And consider this, why should you constantly excuse others because you care so much? How is the other person showing you that they also care like you do? By being selfish? I don’t think so. Learn to be more assertive and let other people take responsibility for their actions. At the end of the day, that is what really needs to happen.

7. I always put others before myself

We waste so much time, trying to please others but to our own detriment. Hello, what about you? Are you always going to let other people walk over you? Because that is what this is basically.

How much time do you spend going out of your way for others when you really didn’t want to? How many times have you said yes when you really want to say no? You are putting their needs before your own. If this is you, you will find that one day you will have the realization of “oh my gosh, this is my life and I’ve wasted time not doing the things I really wanted, but what others actually wanted.” Let’s hope you’re not too old when that happens, because it will happen, and let’s hope that you haven’t already wasted too much time putting yourself second!

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You may find that you do one or more of the above; now is your chance to change that. You only have one life. Time is precious and it cannot be bought. While you are wasting your time on the above, you are missing out on experiencing other more positive things in this world.

You deserve to have the best in life. If you don’t believe it, you need to challenge that negative belief now!

To your success!

More by this author

Kirstin O´Donovan

Certified Life and Productivity Coach, Founder and CEO of TopResultsCoaching

4 Reasons Why You Can’t Achieve Your Goals How to Be More Productive: 4 Tiny Tweaks to Make 10 Negative Thoughts We All Have and What to Think Instead 18 Best Time Management Apps and Tools (2020 Updated) 8 Dreadful Effects of Procrastination That Can Destroy Your Life

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Last Updated on January 15, 2021

7 Ways To Have More Confident Body Language

7 Ways To Have More Confident Body Language

The popular idiomatic saying that “actions speak louder than words” has been around for centuries, but even to this day, most people struggle with at least one area of nonverbal communication. Consequently, many of us aspire to have more confident body language but don’t have the knowledge and tools necessary to change what are largely unconscious behaviors.

Given that others’ perceptions of our competence and confidence are predominantly influenced by what we do with our faces and bodies, it’s important to develop greater self-awareness and consciously practice better posture, stance, eye contact, facial expressions, hand movements, and other aspects of body language.

Posture

First things first: how is your posture? Let’s start with a quick self-assessment of your body.

  • Are your shoulders slumped over or rolled back in an upright posture?
  • When you stand up, do you evenly distribute your weight or lean excessively to one side?
  • Does your natural stance place your feet relatively shoulder-width apart or are your feet and legs close together in a closed-off position?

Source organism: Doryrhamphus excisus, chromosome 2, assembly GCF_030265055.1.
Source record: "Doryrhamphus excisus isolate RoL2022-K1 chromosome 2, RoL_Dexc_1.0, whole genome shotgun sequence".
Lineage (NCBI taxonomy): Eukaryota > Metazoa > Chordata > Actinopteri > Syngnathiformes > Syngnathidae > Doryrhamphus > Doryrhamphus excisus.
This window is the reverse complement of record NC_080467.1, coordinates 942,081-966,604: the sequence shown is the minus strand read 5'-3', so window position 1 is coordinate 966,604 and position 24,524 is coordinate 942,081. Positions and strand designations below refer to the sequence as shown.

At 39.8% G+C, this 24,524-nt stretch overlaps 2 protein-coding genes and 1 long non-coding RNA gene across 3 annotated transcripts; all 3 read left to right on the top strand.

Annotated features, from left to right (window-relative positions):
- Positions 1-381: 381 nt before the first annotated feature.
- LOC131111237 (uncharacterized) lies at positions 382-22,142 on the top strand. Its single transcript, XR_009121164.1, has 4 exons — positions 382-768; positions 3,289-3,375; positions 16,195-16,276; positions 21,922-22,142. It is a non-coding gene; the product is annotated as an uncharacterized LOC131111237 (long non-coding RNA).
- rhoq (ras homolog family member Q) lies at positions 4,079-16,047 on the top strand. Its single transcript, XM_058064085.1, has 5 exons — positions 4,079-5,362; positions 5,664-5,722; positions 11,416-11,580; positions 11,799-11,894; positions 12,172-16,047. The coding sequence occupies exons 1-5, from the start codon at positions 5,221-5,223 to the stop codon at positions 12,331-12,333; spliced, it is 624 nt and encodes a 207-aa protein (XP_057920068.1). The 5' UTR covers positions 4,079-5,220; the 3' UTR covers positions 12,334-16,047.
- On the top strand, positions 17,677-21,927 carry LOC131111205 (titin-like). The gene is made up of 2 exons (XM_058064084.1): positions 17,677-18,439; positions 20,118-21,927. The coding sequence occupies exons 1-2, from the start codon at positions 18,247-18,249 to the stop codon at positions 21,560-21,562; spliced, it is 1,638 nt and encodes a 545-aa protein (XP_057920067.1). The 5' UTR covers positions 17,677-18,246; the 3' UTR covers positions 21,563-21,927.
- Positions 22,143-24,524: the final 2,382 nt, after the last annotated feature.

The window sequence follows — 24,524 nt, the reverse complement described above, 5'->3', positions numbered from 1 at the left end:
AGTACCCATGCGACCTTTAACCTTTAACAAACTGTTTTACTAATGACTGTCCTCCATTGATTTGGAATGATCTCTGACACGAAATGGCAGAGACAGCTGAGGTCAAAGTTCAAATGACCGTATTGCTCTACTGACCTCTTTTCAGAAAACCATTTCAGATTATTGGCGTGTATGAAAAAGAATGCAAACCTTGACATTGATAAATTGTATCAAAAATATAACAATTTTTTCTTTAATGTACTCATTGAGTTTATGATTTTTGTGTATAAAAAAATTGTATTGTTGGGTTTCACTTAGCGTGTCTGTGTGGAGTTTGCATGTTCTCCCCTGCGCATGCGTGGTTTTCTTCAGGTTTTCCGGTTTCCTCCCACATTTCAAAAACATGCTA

• When you sit, does your lower back protrude out in a slumped position or maintain a straight, spine-friendly posture in your seat?

All of these are important considerations to make when evaluating and improving your posture and stance, which will lead to more confident body language over time. If you routinely struggle with maintaining good posture, consider buying a posture trainer/corrector, consulting a chiropractor or physical therapist, stretching daily, and strengthening both your core and back muscles.

Facial Expressions

Are you prone to any of the following in personal or professional settings?

  • Bruxism (tight, clenched jaw or grinding teeth)
  • Frowning and/or furrowing brows
  • Avoiding direct eye contact and/or staring at the ground

If you answered “yes” to any of these, then let’s start by examining various ways in which you can project confident body language through your facial expressions.

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1. Understand How Others Perceive Your Facial Expressions

A December 2020 study by UC Berkeley and Google researchers utilized a deep neural network to analyze facial expressions in six million YouTube clips representing people from over 140 countries. The study found that, despite socio-cultural differences, people around the world tended to use about 70% of the same facial expressions in response to different emotional stimuli and situations.[1]

The study’s researchers also published a fascinating interactive map to demonstrate how their machine learning technology assessed various facial expressions and determined subtle differences in emotional responses.

This study highlights the social importance of facial expressions because whether or not we’re consciously aware of them—by gazing into a mirror or your screen on a video conferencing platform—how we present our faces to others can have tremendous impacts on their perceptions of us, our confidence, and our emotional states. This awareness is the essential first step towards

2. Relax Your Face

New research on bruxism and facial tension found the stresses and anxieties of Covid-19 lockdowns led to considerable increases in orofacial pain, jaw-clenching, and teeth grinding, particularly among women.[2]

The National Institute of Dental and Craniofacial Research estimates that more than 10 million Americans alone have temporomandibular joint dysfunction (TMJ syndrome), and facial tension can lead to other complications such as insomnia, wrinkles, dry skin, and dark, puffy bags under your eyes.[3])